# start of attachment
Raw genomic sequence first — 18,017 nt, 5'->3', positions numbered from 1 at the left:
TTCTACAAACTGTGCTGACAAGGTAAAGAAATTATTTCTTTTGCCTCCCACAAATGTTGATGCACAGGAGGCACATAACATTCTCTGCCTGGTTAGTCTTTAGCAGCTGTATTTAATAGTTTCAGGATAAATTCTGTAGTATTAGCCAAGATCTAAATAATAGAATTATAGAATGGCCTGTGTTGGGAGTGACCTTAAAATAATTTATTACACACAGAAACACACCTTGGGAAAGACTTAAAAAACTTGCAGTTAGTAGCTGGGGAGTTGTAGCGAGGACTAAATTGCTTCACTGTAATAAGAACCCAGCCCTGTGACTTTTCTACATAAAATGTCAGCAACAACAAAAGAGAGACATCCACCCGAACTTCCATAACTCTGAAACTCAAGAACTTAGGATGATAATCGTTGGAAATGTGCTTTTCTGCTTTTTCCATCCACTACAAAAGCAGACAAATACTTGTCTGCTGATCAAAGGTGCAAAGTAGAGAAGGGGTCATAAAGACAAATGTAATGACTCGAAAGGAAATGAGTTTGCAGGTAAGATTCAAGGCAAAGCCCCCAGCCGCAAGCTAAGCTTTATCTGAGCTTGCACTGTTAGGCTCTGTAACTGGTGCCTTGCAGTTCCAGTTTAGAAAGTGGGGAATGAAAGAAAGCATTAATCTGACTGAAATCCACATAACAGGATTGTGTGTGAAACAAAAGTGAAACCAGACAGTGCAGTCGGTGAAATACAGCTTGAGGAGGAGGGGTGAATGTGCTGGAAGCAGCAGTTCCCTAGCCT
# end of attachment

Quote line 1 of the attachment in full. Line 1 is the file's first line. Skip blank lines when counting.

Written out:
Raw genomic sequence first — 18,017 nt, 5'->3', positions numbered from 1 at the left: